May is Older Americans Month, a national month of recognition for older citizens and their impact on our country.

This national designation was instituted by President Kennedy and the National Council of Senior Citizens in an effort to raise awareness of the lack of programming needed to support those who lived past 65 to bring about the social change in 1963.

Since then, every President has issued a formal proclamation to recognize May as Older Americans Month which calls for Americans to pay tribute to older persons in their communities. Each year the month has a specific theme to inspire all to think differently about generational differences. This year’s theme is “Powered by Connection” which recognizes the powerful impact of meaningful relationships and social connections.

At Loretto, we celebrate Older Americans Month through special programming, events, and recognition ceremonies for the over 10,000 people we serve annually.

We also honor this month by telling the stories of our remarkable residents, like Walda Metcalf, whose work has impacted not only the Syracuse community arguably the world through her work and advocacy efforts.

Syracuse University Connection

When you meet Walda and ask her to tell her story, the conversation quickly turns to books, which makes sense because her life has been dedicated to learning and publishing scholarly works.

Born and raised in Chittenango, New York, Walda attended Syracuse University, where she earned a BA in Slavic Linguistics.

Why Slavic Linguistics? “As a child, I had an interest in music and language. When Sputnik went up in 1957, I was inspired to learn the language.”

It’s that love of learning and language that set the course for Walda. After Syracuse University, she earned a PhD in Ethnomusicology, the study of music in its social and cultural contexts, at the University of Michigan.

“It’s the study of instruments people play; we don’t know what the language was in many cases, but we do know how they sounded, and I found that fascinating.”

After earning her degrees, Walda began her career in publishing with her first tenure at Syracuse University, where she served as the Syracuse University Press Editor in Chief for twenty years. There, she

managed the Press and published scholarly nonfiction, and in her own words, “It was my job to select the work that would be published. I didn’t write books; I enabled them to be published.”

It was Walda’s job to both manage the Press and raise money to support its work, and she got assistance from a legendary Syracuse coach to do just that. “I graduated with Jim Boeheim in 1967, and I would get him to help with the fundraising drives. He would answer the phone for me which helped raise money and awareness of the Press.”

She would go on to have a storied career in publishing, serving as the Director of the Penn Museum of Archaeology and the University Press Editor for both the State University System in Florida and the Central European University Press.

Worldwide Connection: Working with a Billionaire in Budapest

Recalling her time at the Central European Press brings a big smile to her face. Hungarian-American billionaire and philanthropist George Soros hired Walda to lead the Central European University Press during a critical time in Budapest, Hungary. George has been a prominent international supporter of democratic ideals, and his philanthropic organization, the Open Society Foundations, supports democracy and human rights in more than 100 countries.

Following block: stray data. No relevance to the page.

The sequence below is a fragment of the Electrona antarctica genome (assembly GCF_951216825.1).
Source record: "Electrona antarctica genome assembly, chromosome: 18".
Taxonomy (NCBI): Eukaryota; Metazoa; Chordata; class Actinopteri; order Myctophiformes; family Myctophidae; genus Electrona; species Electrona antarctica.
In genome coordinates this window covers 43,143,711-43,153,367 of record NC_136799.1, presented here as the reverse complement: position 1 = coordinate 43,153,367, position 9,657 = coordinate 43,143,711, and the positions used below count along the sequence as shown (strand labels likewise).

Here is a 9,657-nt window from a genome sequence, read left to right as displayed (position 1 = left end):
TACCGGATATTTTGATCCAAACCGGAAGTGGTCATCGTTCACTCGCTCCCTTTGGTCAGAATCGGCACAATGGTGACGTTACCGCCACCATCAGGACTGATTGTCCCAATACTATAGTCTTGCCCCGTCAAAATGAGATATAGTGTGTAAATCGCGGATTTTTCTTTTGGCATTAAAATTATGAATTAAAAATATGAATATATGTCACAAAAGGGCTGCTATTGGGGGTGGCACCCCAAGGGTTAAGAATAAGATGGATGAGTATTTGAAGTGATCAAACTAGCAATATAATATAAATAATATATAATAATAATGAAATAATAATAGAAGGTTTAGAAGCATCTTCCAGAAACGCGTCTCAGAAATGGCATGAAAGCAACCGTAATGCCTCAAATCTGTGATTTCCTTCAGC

“It was thrilling working for George Soros in Budapest, Hungary. Being in a country that had recently declared itself free of communism, there was a lot of interesting stuff going on. It was great to be a part of it.”

Connecting Yesterday to Today: How Walda Saved a Historic Home Now Incorporated Into the I-81 Project

Today, she felt that same thrill when she recently discovered a historic property that she helped save was going to be incorporated in the major I-81 Project in Syracuse, a $2.5 billion project by the New York State Department of Transportation that will remove a section of the interstate and replace it with a Community Grid to reconnect downtown neighborhoods.

“My husband at the time, Ian Nitschke, and I learned about a 100-year-old house that was going to be demolished by the City of Syracuse to create a parking lot for a medical complex nearby. We convinced the city to leave it standing, purchased it for $1 in 1977, renovated it, and worked with city officials to get the property protected by the Landmark Preservation Board which ensured it would never be torn down. I recently learned it will be incorporated into the I-81 Project, which is very exciting!”

The home, 1010 East Washington Street in Syracuse, is known as the “Ignatius Fiesigner” property on the Landmark Preservation Board List. After selling the home, Ian Nitschke told a local paper that, “We’ve done our part to secure a little piece of Syracuse’s history.”

Walda’s Legacy of Learning

Today, Walda resides at The Bernardine, one of Loretto’s independent living facilities. Her apartment is filled with books and memorabilia from her lifetime of learning, a philosophy she has passed on to her son who is a lifetime learner himself as a chemistry professor at the University of Cambridge in England. At the Bernadine, she enjoys meeting new friends for coffee and participating in the building’s social activities.

“I really enjoy living at The Bernardine; the food is great and the coffee is spectacular! I have met a lot of new friends and I enjoy spending time with them. And, of course, I’m still reading and learning new things every day.”



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